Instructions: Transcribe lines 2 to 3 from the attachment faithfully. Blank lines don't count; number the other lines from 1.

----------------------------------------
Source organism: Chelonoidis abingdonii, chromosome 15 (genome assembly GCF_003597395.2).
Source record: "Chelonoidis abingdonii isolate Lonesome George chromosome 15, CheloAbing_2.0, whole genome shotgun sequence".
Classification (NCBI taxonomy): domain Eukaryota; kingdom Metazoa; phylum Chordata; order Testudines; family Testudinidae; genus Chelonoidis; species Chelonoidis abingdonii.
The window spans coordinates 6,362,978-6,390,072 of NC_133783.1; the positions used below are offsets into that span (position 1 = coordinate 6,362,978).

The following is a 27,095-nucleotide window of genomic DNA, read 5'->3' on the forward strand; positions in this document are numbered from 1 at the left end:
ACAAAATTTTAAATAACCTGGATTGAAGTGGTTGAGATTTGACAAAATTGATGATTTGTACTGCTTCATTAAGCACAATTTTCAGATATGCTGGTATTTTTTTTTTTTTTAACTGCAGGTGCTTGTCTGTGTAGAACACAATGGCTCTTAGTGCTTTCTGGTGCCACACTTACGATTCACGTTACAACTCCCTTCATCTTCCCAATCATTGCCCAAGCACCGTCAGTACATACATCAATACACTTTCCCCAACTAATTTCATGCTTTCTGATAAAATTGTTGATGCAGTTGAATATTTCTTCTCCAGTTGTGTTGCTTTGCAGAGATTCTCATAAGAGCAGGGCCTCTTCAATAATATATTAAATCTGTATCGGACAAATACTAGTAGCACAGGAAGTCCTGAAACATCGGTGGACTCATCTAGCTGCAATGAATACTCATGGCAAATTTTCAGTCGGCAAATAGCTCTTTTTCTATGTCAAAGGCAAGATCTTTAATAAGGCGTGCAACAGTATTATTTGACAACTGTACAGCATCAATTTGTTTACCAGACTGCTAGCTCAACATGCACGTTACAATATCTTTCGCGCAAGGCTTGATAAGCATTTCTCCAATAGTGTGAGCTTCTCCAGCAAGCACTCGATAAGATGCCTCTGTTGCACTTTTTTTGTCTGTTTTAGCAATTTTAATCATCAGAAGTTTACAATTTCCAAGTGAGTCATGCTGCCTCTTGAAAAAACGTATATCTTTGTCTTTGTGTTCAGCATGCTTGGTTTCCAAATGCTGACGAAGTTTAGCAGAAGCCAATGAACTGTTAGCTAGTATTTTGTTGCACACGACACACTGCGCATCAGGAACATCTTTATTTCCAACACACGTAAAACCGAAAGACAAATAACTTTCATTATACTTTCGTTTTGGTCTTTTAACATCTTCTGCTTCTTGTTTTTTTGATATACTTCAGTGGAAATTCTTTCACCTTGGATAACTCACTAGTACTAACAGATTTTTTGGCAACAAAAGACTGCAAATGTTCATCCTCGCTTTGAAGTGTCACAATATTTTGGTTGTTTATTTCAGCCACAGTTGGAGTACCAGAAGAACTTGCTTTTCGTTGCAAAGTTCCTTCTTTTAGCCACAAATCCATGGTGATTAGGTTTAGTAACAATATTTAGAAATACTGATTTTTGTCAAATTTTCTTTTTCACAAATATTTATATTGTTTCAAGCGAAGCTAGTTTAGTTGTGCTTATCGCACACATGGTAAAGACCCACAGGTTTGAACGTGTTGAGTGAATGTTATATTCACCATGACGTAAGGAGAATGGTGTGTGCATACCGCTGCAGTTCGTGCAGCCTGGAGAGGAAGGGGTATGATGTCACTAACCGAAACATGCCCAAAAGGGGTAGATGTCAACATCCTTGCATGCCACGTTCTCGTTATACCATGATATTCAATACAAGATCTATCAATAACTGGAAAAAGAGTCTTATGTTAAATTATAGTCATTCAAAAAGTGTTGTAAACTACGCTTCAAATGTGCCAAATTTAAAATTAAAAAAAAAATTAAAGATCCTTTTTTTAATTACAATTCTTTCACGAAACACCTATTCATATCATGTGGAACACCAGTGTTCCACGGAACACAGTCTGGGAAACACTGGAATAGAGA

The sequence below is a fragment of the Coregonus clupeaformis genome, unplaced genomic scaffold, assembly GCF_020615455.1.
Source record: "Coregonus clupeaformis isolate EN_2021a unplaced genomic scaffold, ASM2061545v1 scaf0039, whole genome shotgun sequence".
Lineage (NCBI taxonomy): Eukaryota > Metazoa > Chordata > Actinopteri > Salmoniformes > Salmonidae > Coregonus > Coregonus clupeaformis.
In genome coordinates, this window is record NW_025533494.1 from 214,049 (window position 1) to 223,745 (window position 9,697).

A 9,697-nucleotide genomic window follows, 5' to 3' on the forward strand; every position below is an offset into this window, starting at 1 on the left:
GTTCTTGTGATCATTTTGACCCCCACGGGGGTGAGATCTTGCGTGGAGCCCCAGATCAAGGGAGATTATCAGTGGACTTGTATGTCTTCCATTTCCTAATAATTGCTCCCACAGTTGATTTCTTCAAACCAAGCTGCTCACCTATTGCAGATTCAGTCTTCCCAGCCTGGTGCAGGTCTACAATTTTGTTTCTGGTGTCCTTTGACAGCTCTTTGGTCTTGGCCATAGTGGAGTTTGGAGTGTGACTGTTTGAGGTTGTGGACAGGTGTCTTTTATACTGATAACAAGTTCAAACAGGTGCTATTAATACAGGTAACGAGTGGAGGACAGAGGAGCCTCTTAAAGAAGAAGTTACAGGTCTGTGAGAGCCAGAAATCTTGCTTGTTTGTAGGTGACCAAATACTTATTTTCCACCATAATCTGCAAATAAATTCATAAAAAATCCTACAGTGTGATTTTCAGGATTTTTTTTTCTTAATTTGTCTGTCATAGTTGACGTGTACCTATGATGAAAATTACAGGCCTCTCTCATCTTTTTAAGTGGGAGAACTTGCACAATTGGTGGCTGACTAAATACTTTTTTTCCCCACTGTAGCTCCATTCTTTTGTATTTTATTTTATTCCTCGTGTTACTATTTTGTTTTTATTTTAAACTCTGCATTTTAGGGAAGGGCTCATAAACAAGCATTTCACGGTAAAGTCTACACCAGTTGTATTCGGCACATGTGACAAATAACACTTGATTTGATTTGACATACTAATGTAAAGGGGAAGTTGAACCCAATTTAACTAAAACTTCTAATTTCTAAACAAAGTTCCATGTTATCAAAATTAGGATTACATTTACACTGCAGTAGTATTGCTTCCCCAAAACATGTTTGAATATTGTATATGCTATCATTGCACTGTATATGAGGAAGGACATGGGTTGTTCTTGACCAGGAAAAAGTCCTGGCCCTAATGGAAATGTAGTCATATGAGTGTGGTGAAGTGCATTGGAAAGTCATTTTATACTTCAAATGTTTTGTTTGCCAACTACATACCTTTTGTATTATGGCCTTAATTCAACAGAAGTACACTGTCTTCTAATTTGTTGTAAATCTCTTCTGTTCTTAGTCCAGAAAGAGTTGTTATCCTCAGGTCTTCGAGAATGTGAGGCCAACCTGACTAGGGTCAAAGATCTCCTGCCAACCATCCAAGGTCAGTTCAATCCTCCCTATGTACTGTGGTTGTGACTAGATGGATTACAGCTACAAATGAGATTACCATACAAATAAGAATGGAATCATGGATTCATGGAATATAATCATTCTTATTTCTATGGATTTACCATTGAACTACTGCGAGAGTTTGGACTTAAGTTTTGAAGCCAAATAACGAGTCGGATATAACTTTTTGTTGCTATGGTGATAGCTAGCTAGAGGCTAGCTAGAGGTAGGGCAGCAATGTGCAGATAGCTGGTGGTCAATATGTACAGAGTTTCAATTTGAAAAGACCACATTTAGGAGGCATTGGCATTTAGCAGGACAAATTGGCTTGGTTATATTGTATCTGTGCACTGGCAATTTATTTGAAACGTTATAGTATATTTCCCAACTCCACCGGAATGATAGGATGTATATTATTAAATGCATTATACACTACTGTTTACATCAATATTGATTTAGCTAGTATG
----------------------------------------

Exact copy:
Source record: "Chelonoidis abingdonii isolate Lonesome George chromosome 15, CheloAbing_2.0, whole genome shotgun sequence".
Classification (NCBI taxonomy): domain Eukaryota; kingdom Metazoa; phylum Chordata; order Testudines; family Testudinidae; genus Chelonoidis; species Chelonoidis abingdonii.